You can throw any one who took a faceoff in the game on that list as well as the Canucks dominated on draws all night long. Jerred Smithson was the one guy able to win draws consistently winning seven out of ten. Others fared much poorer. Mike Fisher was 10-24 and David Legwand was 4-18. Those numbers must improve.
A 1-0 loss doesn’t seem indicative of major problems generally, but Trotz demands the best out of his team and considering the Predators piled up just 20 shots on the game as well as having those other problems, he’s making sure to nip any problems in the bud now. There’s a reason why Trotz has been a head coach in Nashville as long as he has and calling his team out like this is a reason why. Don’t expect Nashville to play with kid gloves in Game 2 on Saturday.
While Brayden Schenn hopes to hammer out a favorable deal with the Philadelphia Flyers, his brother Luke Schenn inked a two-year contract with the Arizona Coyotes on Saturday.
Arizona didn’t confirm these details, but the cap hit looks to be $1.25 million, according to reporters including Sportsnet’s Elliotte Friedman.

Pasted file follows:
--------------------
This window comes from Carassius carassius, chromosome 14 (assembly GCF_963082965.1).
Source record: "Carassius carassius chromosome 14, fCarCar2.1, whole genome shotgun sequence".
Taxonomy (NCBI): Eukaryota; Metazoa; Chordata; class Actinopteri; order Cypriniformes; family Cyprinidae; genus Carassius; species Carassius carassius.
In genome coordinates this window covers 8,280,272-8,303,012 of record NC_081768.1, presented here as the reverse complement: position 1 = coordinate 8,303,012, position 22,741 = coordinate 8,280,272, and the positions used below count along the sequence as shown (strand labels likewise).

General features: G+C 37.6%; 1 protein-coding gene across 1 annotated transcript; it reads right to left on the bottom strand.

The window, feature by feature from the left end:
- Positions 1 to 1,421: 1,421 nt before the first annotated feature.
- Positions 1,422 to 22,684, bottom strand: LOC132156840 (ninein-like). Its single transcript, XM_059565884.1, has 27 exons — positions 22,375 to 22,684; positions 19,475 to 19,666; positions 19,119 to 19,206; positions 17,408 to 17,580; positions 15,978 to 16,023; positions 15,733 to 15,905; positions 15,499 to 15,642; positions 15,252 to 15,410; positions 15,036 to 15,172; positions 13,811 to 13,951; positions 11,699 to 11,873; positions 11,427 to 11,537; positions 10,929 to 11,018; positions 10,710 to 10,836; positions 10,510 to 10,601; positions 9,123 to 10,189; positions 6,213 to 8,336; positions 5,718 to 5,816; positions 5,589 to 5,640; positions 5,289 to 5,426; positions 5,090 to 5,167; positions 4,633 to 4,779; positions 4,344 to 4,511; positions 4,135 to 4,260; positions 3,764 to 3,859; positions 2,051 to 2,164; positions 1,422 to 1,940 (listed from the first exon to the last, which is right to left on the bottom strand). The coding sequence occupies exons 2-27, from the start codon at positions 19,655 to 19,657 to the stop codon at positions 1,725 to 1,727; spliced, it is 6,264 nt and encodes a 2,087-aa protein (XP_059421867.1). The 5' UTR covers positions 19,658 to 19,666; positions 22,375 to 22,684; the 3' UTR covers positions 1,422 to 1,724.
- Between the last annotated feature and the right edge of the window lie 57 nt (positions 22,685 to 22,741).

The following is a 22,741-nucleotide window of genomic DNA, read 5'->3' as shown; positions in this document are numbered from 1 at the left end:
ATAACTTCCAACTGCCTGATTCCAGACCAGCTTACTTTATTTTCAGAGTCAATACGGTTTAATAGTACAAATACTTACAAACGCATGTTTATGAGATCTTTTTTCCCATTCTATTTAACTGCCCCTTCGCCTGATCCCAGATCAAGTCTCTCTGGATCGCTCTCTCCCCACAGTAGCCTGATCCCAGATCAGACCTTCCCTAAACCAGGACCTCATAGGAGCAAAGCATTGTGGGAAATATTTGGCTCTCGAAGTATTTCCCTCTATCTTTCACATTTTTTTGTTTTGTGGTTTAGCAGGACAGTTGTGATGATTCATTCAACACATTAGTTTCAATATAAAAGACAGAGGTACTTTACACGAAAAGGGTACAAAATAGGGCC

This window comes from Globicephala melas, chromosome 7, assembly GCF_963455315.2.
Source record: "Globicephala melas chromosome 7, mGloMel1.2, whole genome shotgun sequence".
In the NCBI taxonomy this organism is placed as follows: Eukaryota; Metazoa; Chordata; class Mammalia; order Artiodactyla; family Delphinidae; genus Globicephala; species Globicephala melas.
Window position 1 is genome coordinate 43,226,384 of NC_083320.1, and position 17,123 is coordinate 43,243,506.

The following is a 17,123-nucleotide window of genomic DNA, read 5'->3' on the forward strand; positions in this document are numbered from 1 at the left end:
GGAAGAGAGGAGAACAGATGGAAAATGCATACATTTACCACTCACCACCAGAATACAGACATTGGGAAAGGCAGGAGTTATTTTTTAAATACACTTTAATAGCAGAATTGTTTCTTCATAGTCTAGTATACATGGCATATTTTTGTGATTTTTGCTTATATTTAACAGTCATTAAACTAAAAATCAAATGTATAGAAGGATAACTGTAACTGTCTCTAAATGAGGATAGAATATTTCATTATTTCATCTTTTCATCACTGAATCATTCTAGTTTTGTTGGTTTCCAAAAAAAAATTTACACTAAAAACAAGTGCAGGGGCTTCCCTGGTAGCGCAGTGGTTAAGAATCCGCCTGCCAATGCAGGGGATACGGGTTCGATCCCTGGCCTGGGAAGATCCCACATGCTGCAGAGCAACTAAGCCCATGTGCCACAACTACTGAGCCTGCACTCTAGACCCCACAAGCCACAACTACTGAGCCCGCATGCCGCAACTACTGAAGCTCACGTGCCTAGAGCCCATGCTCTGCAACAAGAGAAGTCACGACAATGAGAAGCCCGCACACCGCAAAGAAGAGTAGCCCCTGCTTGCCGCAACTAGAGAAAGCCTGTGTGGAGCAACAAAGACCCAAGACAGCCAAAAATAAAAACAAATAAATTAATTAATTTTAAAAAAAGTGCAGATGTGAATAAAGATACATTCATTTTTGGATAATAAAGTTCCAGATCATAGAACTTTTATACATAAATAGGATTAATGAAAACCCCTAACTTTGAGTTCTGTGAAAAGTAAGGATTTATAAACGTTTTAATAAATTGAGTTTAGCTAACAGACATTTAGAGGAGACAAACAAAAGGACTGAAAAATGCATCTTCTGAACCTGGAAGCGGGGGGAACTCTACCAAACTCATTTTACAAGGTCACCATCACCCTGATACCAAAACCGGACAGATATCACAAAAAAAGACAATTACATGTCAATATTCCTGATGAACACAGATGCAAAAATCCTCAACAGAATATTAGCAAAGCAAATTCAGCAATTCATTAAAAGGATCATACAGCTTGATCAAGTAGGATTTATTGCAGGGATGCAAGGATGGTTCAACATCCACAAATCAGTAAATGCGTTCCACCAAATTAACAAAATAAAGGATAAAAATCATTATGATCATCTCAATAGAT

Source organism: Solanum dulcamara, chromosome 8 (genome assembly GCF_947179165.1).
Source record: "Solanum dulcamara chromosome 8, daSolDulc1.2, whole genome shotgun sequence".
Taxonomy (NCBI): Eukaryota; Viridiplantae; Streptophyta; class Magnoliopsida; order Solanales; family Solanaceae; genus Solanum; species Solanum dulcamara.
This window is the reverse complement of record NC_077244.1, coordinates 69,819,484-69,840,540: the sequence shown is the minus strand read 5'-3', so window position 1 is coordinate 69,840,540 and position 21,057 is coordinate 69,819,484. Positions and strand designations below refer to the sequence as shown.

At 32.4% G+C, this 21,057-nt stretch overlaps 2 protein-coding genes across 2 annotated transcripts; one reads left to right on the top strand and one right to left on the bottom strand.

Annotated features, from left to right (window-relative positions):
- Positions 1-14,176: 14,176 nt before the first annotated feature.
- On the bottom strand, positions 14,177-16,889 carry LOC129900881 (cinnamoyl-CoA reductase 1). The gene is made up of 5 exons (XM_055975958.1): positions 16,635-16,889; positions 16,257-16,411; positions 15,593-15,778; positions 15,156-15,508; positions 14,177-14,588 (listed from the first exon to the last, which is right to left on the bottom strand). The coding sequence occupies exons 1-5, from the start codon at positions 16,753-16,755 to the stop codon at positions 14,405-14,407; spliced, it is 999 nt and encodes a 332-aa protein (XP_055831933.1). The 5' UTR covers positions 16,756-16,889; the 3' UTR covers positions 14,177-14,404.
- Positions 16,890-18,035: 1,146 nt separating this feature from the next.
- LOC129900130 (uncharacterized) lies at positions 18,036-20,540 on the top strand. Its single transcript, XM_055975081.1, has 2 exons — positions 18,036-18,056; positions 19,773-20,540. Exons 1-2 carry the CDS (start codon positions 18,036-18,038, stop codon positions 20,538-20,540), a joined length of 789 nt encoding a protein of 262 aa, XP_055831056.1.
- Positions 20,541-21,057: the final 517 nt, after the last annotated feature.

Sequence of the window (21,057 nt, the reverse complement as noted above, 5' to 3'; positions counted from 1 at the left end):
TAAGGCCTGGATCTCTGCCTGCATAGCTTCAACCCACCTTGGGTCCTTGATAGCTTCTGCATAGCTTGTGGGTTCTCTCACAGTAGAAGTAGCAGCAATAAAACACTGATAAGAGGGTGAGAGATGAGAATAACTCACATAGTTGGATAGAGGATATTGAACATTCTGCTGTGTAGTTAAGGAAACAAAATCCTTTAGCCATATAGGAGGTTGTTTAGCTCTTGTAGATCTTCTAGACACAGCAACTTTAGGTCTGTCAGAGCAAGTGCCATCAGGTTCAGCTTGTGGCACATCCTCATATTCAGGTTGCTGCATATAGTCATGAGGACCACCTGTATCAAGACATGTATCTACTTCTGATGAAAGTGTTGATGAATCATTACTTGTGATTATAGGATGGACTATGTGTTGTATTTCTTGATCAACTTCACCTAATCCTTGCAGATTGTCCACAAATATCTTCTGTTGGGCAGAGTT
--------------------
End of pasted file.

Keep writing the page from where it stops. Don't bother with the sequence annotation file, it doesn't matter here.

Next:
“We are very pleased to sign Luke to a two-year contract,” New Coyotes GM John Chayka said. “He’s a good, young defenseman and we feel we can optimize his performance here. He will be a solid addition to our blue line.”
Chayka is making some significant changes to the Coyotes’ blueline, even if Oliver Ekman-Larsson is still the star of that group.
The Coyotes traded for and then signed Alex Goligoski. They possibly grabbed a falling star in the draft, too, as they selected Jacob Chychrun. Adding Schenn might not be the last move, either.